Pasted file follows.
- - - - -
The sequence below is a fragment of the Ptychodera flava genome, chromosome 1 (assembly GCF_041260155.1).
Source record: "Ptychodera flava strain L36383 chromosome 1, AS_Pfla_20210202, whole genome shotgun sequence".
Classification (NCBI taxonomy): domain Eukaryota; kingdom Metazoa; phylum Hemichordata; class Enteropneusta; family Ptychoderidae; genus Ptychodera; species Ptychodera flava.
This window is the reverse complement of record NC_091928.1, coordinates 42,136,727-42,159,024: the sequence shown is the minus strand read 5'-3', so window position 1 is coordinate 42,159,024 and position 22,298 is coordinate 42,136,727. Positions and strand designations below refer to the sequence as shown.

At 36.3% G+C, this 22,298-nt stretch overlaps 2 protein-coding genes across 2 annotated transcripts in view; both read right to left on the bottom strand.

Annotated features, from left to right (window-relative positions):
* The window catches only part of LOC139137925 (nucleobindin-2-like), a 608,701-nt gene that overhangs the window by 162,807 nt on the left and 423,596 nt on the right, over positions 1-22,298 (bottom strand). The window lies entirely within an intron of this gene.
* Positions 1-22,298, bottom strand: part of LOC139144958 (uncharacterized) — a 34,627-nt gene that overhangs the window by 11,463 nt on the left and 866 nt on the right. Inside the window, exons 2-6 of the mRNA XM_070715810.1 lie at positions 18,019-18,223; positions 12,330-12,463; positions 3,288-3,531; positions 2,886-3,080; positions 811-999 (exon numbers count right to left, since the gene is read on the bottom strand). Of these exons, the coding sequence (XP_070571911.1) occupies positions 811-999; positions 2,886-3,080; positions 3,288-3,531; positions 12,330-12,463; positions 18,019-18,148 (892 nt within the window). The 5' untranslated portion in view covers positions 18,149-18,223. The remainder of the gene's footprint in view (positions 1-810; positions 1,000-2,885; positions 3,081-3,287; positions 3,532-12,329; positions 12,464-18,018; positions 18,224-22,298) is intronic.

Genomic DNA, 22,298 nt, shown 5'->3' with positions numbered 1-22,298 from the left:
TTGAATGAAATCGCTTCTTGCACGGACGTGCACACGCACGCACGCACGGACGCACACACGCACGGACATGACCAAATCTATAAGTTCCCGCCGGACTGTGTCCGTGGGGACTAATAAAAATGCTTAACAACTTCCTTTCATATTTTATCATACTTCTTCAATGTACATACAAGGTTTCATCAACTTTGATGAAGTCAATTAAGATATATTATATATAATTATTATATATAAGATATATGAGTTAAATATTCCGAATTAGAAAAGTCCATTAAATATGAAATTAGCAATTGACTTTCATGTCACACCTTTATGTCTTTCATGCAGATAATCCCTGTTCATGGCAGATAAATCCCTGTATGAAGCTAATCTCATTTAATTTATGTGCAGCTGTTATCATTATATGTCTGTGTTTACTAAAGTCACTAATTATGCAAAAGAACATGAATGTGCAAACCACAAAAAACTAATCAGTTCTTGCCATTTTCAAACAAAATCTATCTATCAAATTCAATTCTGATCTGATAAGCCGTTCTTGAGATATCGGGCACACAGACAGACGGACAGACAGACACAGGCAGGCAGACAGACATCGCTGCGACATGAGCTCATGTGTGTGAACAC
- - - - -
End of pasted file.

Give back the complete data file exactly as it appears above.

The sequence below is a fragment of the Ptychodera flava genome, chromosome 1 (assembly GCF_041260155.1).
Source record: "Ptychodera flava strain L36383 chromosome 1, AS_Pfla_20210202, whole genome shotgun sequence".
Classification (NCBI taxonomy): domain Eukaryota; kingdom Metazoa; phylum Hemichordata; class Enteropneusta; family Ptychoderidae; genus Ptychodera; species Ptychodera flava.
This window is the reverse complement of record NC_091928.1, coordinates 42,136,727-42,159,024: the sequence shown is the minus strand read 5'-3', so window position 1 is coordinate 42,159,024 and position 22,298 is coordinate 42,136,727. Positions and strand designations below refer to the sequence as shown.

At 36.3% G+C, this 22,298-nt stretch overlaps 2 protein-coding genes across 2 annotated transcripts in view; both read right to left on the bottom strand.

Annotated features, from left to right (window-relative positions):
* The window catches only part of LOC139137925 (nucleobindin-2-like), a 608,701-nt gene that overhangs the window by 162,807 nt on the left and 423,596 nt on the right, over positions 1-22,298 (bottom strand). The window lies entirely within an intron of this gene.
* Positions 1-22,298, bottom strand: part of LOC139144958 (uncharacterized) — a 34,627-nt gene that overhangs the window by 11,463 nt on the left and 866 nt on the right. Inside the window, exons 2-6 of the mRNA XM_070715810.1 lie at positions 18,019-18,223; positions 12,330-12,463; positions 3,288-3,531; positions 2,886-3,080; positions 811-999 (exon numbers count right to left, since the gene is read on the bottom strand). Of these exons, the coding sequence (XP_070571911.1) occupies positions 811-999; positions 2,886-3,080; positions 3,288-3,531; positions 12,330-12,463; positions 18,019-18,148 (892 nt within the window). The 5' untranslated portion in view covers positions 18,149-18,223. The remainder of the gene's footprint in view (positions 1-810; positions 1,000-2,885; positions 3,081-3,287; positions 3,532-12,329; positions 12,464-18,018; positions 18,224-22,298) is intronic.

Genomic DNA, 22,298 nt, shown 5'->3' with positions numbered 1-22,298 from the left:
TTGAATGAAATCGCTTCTTGCACGGACGTGCACACGCACGCACGCACGGACGCACACACGCACGGACATGACCAAATCTATAAGTTCCCGCCGGACTGTGTCCGTGGGGACTAATAAAAATGCTTAACAACTTCCTTTCATATTTTATCATACTTCTTCAATGTACATACAAGGTTTCATCAACTTTGATGAAGTCAATTAAGATATATTATATATAATTATTATATATAAGATATATGAGTTAAATATTCCGAATTAGAAAAGTCCATTAAATATGAAATTAGCAATTGACTTTCATGTCACACCTTTATGTCTTTCATGCAGATAATCCCTGTTCATGGCAGATAAATCCCTGTATGAAGCTAATCTCATTTAATTTATGTGCAGCTGTTATCATTATATGTCTGTGTTTACTAAAGTCACTAATTATGCAAAAGAACATGAATGTGCAAACCACAAAAAACTAATCAGTTCTTGCCATTTTCAAACAAAATCTATCTATCAAATTCAATTCTGATCTGATAAGCCGTTCTTGAGATATCGGGCACACAGACAGACGGACAGACAGACACAGGCAGGCAGACAGACATCGCTGCGACATGAGCTCATGTGTGTGAACAC